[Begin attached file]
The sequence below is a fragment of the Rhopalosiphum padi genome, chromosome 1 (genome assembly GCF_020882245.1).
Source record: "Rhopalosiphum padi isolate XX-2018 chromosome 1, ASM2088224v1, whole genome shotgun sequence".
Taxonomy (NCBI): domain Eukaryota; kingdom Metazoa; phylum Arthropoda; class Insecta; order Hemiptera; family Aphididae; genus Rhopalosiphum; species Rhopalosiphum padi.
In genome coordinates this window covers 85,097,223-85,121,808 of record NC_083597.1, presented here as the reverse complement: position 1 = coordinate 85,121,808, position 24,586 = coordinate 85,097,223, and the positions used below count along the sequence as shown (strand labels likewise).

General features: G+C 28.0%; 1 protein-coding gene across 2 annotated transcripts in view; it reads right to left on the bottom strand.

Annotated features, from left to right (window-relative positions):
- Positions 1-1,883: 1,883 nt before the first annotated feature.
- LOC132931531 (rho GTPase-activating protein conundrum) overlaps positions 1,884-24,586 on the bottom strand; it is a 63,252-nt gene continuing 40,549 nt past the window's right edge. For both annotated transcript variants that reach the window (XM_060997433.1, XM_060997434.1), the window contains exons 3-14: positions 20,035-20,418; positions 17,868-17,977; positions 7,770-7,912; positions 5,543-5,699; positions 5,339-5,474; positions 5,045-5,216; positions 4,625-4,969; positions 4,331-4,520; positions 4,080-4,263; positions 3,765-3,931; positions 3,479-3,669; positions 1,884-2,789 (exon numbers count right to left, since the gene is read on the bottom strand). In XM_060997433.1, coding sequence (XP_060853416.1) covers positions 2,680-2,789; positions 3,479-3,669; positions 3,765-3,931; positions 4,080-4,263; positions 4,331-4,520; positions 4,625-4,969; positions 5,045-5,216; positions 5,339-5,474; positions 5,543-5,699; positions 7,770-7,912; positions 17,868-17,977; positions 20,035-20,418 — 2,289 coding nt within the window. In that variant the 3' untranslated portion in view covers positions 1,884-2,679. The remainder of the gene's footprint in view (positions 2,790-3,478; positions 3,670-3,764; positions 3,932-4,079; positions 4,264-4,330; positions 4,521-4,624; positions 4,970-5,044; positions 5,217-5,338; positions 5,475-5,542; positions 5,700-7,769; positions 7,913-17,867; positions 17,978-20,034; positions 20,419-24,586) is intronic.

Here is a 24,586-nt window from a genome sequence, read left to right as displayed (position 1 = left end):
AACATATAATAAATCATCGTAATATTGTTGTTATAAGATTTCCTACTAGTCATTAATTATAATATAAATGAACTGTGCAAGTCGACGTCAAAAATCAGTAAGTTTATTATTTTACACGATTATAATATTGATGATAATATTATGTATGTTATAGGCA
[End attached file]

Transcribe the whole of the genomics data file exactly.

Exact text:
The sequence below is a fragment of the Rhopalosiphum padi genome, chromosome 1 (genome assembly GCF_020882245.1).
Source record: "Rhopalosiphum padi isolate XX-2018 chromosome 1, ASM2088224v1, whole genome shotgun sequence".
Taxonomy (NCBI): domain Eukaryota; kingdom Metazoa; phylum Arthropoda; class Insecta; order Hemiptera; family Aphididae; genus Rhopalosiphum; species Rhopalosiphum padi.
In genome coordinates this window covers 85,097,223-85,121,808 of record NC_083597.1, presented here as the reverse complement: position 1 = coordinate 85,121,808, position 24,586 = coordinate 85,097,223, and the positions used below count along the sequence as shown (strand labels likewise).

General features: G+C 28.0%; 1 protein-coding gene across 2 annotated transcripts in view; it reads right to left on the bottom strand.

Annotated features, from left to right (window-relative positions):
- Positions 1-1,883: 1,883 nt before the first annotated feature.
- LOC132931531 (rho GTPase-activating protein conundrum) overlaps positions 1,884-24,586 on the bottom strand; it is a 63,252-nt gene continuing 40,549 nt past the window's right edge. For both annotated transcript variants that reach the window (XM_060997433.1, XM_060997434.1), the window contains exons 3-14: positions 20,035-20,418; positions 17,868-17,977; positions 7,770-7,912; positions 5,543-5,699; positions 5,339-5,474; positions 5,045-5,216; positions 4,625-4,969; positions 4,331-4,520; positions 4,080-4,263; positions 3,765-3,931; positions 3,479-3,669; positions 1,884-2,789 (exon numbers count right to left, since the gene is read on the bottom strand). In XM_060997433.1, coding sequence (XP_060853416.1) covers positions 2,680-2,789; positions 3,479-3,669; positions 3,765-3,931; positions 4,080-4,263; positions 4,331-4,520; positions 4,625-4,969; positions 5,045-5,216; positions 5,339-5,474; positions 5,543-5,699; positions 7,770-7,912; positions 17,868-17,977; positions 20,035-20,418 — 2,289 coding nt within the window. In that variant the 3' untranslated portion in view covers positions 1,884-2,679. The remainder of the gene's footprint in view (positions 2,790-3,478; positions 3,670-3,764; positions 3,932-4,079; positions 4,264-4,330; positions 4,521-4,624; positions 4,970-5,044; positions 5,217-5,338; positions 5,475-5,542; positions 5,700-7,769; positions 7,913-17,867; positions 17,978-20,034; positions 20,419-24,586) is intronic.

Here is a 24,586-nt window from a genome sequence, read left to right as displayed (position 1 = left end):
AACATATAATAAATCATCGTAATATTGTTGTTATAAGATTTCCTACTAGTCATTAATTATAATATAAATGAACTGTGCAAGTCGACGTCAAAAATCAGTAAGTTTATTATTTTACACGATTATAATATTGATGATAATATTATGTATGTTATAGGCA